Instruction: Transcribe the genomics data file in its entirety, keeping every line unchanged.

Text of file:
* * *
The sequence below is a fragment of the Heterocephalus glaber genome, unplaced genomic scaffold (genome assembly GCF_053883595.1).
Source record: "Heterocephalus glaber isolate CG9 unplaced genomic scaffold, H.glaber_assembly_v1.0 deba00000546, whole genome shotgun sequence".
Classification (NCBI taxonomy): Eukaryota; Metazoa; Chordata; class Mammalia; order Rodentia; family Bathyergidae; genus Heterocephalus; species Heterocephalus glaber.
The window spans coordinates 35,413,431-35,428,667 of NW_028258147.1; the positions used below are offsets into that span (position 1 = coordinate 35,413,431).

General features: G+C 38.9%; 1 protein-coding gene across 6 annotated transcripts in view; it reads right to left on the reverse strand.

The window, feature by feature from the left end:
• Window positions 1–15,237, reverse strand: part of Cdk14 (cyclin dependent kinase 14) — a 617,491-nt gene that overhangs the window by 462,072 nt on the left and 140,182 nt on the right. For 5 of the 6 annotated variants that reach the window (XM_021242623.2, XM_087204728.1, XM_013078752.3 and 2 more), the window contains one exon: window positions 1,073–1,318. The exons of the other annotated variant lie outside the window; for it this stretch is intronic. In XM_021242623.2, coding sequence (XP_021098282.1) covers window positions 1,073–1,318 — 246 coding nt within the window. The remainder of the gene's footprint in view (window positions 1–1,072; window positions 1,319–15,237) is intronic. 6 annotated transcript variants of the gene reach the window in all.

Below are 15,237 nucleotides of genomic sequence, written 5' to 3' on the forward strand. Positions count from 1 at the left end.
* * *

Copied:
The sequence below is a fragment of the Heterocephalus glaber genome, unplaced genomic scaffold (genome assembly GCF_053883595.1).
Source record: "Heterocephalus glaber isolate CG9 unplaced genomic scaffold, H.glaber_assembly_v1.0 deba00000546, whole genome shotgun sequence".
Classification (NCBI taxonomy): Eukaryota; Metazoa; Chordata; class Mammalia; order Rodentia; family Bathyergidae; genus Heterocephalus; species Heterocephalus glaber.
The window spans coordinates 35,413,431-35,428,667 of NW_028258147.1; the positions used below are offsets into that span (position 1 = coordinate 35,413,431).

General features: G+C 38.9%; 1 protein-coding gene across 6 annotated transcripts in view; it reads right to left on the reverse strand.

The window, feature by feature from the left end:
• Window positions 1–15,237, reverse strand: part of Cdk14 (cyclin dependent kinase 14) — a 617,491-nt gene that overhangs the window by 462,072 nt on the left and 140,182 nt on the right. For 5 of the 6 annotated variants that reach the window (XM_021242623.2, XM_087204728.1, XM_013078752.3 and 2 more), the window contains one exon: window positions 1,073–1,318. The exons of the other annotated variant lie outside the window; for it this stretch is intronic. In XM_021242623.2, coding sequence (XP_021098282.1) covers window positions 1,073–1,318 — 246 coding nt within the window. The remainder of the gene's footprint in view (window positions 1–1,072; window positions 1,319–15,237) is intronic. 6 annotated transcript variants of the gene reach the window in all.

Below are 15,237 nucleotides of genomic sequence, written 5' to 3' on the forward strand. Positions count from 1 at the left end.